* All images used with permission. Please do not distribute without first contacting the artist.
Marilyn Murphy is an artist whose drawings and oil paintings create curious situations implying a larger story that often explores dualities both formally and conceptually (safety and danger, peace and turmoil, fire and water). Born in Tulsa, she received her BFA from Oklahoma State University and her MFA from the University of Oklahoma. A Professor of Art at Vanderbilt University in Nashville, Tennessee, her work has been shown in more than 300 exhibitions nationally and abroad. Recently, she had solo exhibitions at Carl Hammer Gallery in Chicago and Cumberland Gallery in Nashville. In 2004, the Frist Center for the Visual Art had a mid career survey of her paintings, drawings and prints. She has curated more than 30 exhibitions and her work is in many public and private collections including the Kemper Collection, Huntsville Museum of Art, the Boston Museum School, and the Prudential and Bridgestone Collections.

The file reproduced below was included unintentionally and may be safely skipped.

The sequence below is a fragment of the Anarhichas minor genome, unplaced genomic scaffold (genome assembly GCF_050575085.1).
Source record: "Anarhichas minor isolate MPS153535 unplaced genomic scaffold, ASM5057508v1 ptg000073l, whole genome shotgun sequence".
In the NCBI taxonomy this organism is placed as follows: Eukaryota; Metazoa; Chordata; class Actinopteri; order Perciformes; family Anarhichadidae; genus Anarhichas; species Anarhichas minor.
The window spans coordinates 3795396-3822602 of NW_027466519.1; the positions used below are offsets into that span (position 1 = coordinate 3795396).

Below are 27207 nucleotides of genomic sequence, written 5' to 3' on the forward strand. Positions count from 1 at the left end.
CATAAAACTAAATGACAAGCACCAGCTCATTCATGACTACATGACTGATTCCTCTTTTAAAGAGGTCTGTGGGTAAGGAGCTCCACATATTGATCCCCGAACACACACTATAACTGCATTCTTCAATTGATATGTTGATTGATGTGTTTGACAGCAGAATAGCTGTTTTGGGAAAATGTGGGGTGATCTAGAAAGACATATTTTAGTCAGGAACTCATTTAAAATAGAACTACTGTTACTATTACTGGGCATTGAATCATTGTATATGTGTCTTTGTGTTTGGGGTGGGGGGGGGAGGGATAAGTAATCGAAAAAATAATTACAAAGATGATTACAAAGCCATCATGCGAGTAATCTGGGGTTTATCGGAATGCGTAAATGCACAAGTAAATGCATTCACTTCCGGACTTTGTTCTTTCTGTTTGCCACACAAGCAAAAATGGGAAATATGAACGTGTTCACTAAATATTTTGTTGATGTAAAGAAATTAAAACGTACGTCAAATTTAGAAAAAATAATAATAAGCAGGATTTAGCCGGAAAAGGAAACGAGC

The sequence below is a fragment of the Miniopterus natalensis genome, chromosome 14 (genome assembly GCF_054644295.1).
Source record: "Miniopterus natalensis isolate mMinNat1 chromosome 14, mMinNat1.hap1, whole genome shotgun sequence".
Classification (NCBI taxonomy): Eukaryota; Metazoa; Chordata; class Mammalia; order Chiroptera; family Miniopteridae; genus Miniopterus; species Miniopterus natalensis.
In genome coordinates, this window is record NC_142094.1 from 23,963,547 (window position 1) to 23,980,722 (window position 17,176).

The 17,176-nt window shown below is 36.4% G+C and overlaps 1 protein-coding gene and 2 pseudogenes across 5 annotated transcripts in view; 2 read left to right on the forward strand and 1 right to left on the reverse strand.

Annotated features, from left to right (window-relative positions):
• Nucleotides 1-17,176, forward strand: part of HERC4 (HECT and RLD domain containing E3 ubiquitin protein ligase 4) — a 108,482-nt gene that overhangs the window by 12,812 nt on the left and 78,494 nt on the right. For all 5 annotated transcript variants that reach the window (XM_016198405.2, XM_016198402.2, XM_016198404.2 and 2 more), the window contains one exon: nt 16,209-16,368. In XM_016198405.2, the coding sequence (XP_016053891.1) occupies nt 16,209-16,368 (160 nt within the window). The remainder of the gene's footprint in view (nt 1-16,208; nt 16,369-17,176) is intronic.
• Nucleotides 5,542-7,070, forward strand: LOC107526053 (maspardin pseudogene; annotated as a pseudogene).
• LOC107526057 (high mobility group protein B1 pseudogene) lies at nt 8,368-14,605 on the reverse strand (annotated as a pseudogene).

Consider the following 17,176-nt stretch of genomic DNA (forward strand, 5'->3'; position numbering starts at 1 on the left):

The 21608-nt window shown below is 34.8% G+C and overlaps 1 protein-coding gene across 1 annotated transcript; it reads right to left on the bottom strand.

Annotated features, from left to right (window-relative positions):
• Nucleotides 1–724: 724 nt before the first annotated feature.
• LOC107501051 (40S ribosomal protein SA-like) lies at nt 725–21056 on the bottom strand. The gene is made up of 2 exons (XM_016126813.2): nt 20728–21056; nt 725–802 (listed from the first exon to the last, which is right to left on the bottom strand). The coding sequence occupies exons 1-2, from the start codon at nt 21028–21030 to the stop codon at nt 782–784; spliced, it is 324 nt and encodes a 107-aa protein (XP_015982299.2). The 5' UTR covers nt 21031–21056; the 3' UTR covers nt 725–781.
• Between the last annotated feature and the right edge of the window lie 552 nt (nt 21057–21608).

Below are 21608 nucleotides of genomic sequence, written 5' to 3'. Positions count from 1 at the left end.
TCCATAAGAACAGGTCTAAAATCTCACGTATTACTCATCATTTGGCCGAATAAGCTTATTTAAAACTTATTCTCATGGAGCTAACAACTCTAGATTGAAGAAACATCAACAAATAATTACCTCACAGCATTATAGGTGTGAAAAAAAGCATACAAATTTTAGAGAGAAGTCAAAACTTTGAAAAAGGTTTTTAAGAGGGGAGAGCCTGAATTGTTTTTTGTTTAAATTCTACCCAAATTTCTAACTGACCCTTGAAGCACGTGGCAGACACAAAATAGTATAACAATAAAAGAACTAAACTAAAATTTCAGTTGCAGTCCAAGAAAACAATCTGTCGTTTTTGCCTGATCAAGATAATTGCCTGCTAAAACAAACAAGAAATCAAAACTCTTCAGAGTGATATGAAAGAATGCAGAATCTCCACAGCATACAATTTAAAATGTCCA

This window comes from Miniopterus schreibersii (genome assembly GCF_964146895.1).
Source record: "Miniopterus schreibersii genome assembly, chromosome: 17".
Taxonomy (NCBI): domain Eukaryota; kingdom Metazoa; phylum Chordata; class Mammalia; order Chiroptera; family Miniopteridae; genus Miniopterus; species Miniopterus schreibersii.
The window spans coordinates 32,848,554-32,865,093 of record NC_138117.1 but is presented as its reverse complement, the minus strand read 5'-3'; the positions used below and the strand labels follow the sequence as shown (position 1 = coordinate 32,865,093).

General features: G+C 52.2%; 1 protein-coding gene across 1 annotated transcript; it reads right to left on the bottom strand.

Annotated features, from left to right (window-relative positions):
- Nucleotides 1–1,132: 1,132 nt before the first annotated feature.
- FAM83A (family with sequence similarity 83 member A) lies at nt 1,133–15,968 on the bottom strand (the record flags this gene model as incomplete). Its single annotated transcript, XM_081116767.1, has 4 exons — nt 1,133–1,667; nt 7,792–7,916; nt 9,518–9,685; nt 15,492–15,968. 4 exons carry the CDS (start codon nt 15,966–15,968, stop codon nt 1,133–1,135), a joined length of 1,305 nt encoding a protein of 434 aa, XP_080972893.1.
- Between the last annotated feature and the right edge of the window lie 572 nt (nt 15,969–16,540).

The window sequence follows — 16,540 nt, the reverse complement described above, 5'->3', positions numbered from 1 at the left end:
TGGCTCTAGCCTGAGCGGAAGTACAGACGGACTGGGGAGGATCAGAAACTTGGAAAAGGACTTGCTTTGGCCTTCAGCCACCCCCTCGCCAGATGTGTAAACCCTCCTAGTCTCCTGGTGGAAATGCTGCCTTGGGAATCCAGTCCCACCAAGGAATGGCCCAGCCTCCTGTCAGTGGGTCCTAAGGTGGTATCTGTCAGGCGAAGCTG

Marilyn explains her work by saying, “My drawings in graphite or colored pencil typically include one or two figures involved in an improbable action or working at some curious task. Many of the pieces in this series comment upon the act of seeing, the creative process or some aspect of human experience. Strong lighting and shadows create a sense of mystery while the identities of the men and women are obscured in order to direct the focus of the viewer toward their activity. Magazines from the 1940’s and early 1950’s often inspire the images I create. Growing up on the Great Plains, I often include the action of the wind in my work. Often the objects are beyond reach or curiously out of human scale to create a dreamlike atmosphere where the objects can be read as symbolic or actual.”